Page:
Sep. 22, 2006 Columbia University Medical Center researchers have identified an emotional control circuit in the human brain which keeps emotionally intense stimuli from interfering with mental functioning. These results significantly enhance our understanding of the neurobiology underlying psychiatric disorders involving emotional control, such as post traumatic stress disorder (PTSD) or depression.
The research employed a novel test in which subjects were forced to detect and resolve attentional conflict created by emotionally powerful stimuli. Brain activity was monitored using functional magnetic resonance imaging (fMRI) that can detect moment-to-moment changes in neural activity. fMRI is a version of the widely-used clinical MRI scanning technique.
The study, which is published in the Sept 21, 2006 issue of Neuron, was led by a Columbia University Medical Center M.D./Ph.D. student, Amit Etkin, who explained that, "Tremendous knowledge exists about how our brains deal with cognitive distractions, but we know very little about how we deal with emotional distractions. This is something we constantly do in our everyday lives, otherwise we would be overwhelmed by every emotional trigger we encounter."
Dr. Etkin worked in the Columbia University Medical Center labs of Joy Hirsch, Ph.D., professor of neuroradiology and psychology, and director of the fMRI Research Center and Eric Kandel, M.D., Howard Hughes Medical Institute senior investigator, Fred Kavli Professor and Director of the Kavli Institute for Brain Sciences.
The current findings extend on a previous Neuron paper (Dec 16, 2004) in which Drs. Etkin, Kandel and Hirsch found that anxious individuals show more activity in the amygdala, a central brain region involved in the processing of negative emotions, when unconsciously perceiving fearful stimuli. When these stimuli were perceived consciously, however, the amygdalas of subject with both high and low levels of anxiety responded similarly.
Dr. Hirsch explained that this previous finding suggested that subjects were somehow able to control their conscious emotional responses, but that their unconscious responses may be more automatic. "Following the discovery of the amygdala's role in fear response, we decided to explore the finer points of the neurocircuitry of fear -- how it is regulated and controlled in the brain," said Dr. Hirsch. facial expressions.
To study emotional regulation, Dr. Etkin collaborated with Tobias Egner, Ph.D., a post-doctoral fellow in Dr. Hirsch's lab, who has used fMRI to study non-emotional forms of attentional control. In the 2006 Neuron paper, subjects were asked to identify the facial expressions in photos shown to them as either happy or fearful. Across each face were the words FEAR or HAPPY, and were either congruent or conflicting from the facial expressions. When the word and face clashed, subjects experienced an emotional conflict, which slowed their performance and made them less accurate in identifying facial expressions.
Using a clever behavioral trick, however, the researchers were able to discriminate between brain circuitry that detected this emotional conflict from circuitry that resolved this conflict. They found that the amygdala generates the signal telling the brain that an emotional conflict is present; this conflict then interferes with the brains ability to perform the task. The rostral anterior cingulate cortex, a region of the frontal lobe, was activated to resolve the conflict. Critically, the rostral cingulate dampened activity in the amygdala, so that the emotional response did not overwhelm subjects' performance, thus achieving emotional control. facial expressions.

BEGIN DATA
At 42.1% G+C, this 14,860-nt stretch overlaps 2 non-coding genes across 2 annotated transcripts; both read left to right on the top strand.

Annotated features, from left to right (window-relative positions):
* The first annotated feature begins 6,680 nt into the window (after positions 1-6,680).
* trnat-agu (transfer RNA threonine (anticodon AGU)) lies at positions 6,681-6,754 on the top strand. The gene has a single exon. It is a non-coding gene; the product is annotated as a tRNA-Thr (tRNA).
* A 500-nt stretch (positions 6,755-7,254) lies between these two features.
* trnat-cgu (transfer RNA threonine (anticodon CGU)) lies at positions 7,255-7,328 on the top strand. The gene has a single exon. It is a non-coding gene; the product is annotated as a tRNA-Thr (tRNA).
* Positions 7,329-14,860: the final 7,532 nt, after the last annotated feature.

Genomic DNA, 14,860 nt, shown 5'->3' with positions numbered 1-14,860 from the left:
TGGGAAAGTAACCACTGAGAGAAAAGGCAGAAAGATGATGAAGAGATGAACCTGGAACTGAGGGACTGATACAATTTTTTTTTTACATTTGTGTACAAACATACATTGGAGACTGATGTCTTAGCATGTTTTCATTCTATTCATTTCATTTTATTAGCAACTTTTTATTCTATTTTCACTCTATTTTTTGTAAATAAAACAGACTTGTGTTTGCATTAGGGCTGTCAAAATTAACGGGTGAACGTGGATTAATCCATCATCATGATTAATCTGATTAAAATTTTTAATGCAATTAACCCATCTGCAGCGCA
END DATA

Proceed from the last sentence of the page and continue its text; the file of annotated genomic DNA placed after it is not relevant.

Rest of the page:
"This paper adds important regulatory circuit information about the fear response in the amygdala," said Dr. Hirsch. "For example, if someone is walking on an empty street at night and hears a loud banging sound in the near distance, the amygdala would immediately light up. But instead of always running in the opposite direction from the sound, the rostral cingulate determines if action is needed or not. For example, if it was a car door slamming, the rostral cingulate would shut down the amygdala."facial expressions.
"Based on these findings, tailored treatments may be developed in the future based on the biology of the person's disease," said Dr. Kandel. "For example, we may be able to tailor treatment for an individual depending upon whether anxiety is primarily manifested in the amygdala's response to unconscious threat, or primarily in the ability of the rostral cingulate to control conscious emotion."facial expressions.
"Interestingly, several studies have found that rostral cingulate activity predicts whether a depressed patient will respond to medication," said Dr. Etkin. "The findings from the current study, therefore, may help explain why more rostral cingulate activity may be beneficial."facial expressions.
The research team that worked on the 2006 Neuron paper also included Columbia University College of Physicians and Surgeons medical student, Daniel Peraza. facial expressions.
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